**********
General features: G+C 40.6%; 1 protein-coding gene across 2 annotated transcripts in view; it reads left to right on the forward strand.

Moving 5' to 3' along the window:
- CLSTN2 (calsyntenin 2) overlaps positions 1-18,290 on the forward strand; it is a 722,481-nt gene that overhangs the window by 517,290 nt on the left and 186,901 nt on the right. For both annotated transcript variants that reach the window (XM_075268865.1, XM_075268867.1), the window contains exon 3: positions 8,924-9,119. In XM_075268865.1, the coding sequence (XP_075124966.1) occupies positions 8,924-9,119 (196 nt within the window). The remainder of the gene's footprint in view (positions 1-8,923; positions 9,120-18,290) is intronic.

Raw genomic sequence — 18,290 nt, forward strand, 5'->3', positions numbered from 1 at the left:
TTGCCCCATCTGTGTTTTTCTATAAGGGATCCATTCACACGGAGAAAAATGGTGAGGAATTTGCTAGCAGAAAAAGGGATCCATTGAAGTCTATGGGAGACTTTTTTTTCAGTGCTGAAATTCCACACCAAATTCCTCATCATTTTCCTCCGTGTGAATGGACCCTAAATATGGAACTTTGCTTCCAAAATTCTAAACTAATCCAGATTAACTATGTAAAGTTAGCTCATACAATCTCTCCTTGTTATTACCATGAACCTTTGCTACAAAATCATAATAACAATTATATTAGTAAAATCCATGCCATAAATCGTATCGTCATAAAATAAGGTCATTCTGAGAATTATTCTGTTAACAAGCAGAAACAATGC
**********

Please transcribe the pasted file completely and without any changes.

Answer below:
General features: G+C 40.6%; 1 protein-coding gene across 2 annotated transcripts in view; it reads left to right on the forward strand.

Moving 5' to 3' along the window:
- CLSTN2 (calsyntenin 2) overlaps positions 1-18,290 on the forward strand; it is a 722,481-nt gene that overhangs the window by 517,290 nt on the left and 186,901 nt on the right. For both annotated transcript variants that reach the window (XM_075268865.1, XM_075268867.1), the window contains exon 3: positions 8,924-9,119. In XM_075268865.1, the coding sequence (XP_075124966.1) occupies positions 8,924-9,119 (196 nt within the window). The remainder of the gene's footprint in view (positions 1-8,923; positions 9,120-18,290) is intronic.

Raw genomic sequence — 18,290 nt, forward strand, 5'->3', positions numbered from 1 at the left:
TTGCCCCATCTGTGTTTTTCTATAAGGGATCCATTCACACGGAGAAAAATGGTGAGGAATTTGCTAGCAGAAAAAGGGATCCATTGAAGTCTATGGGAGACTTTTTTTTCAGTGCTGAAATTCCACACCAAATTCCTCATCATTTTCCTCCGTGTGAATGGACCCTAAATATGGAACTTTGCTTCCAAAATTCTAAACTAATCCAGATTAACTATGTAAAGTTAGCTCATACAATCTCTCCTTGTTATTACCATGAACCTTTGCTACAAAATCATAATAACAATTATATTAGTAAAATCCATGCCATAAATCGTATCGTCATAAAATAAGGTCATTCTGAGAATTATTCTGTTAACAAGCAGAAACAATGC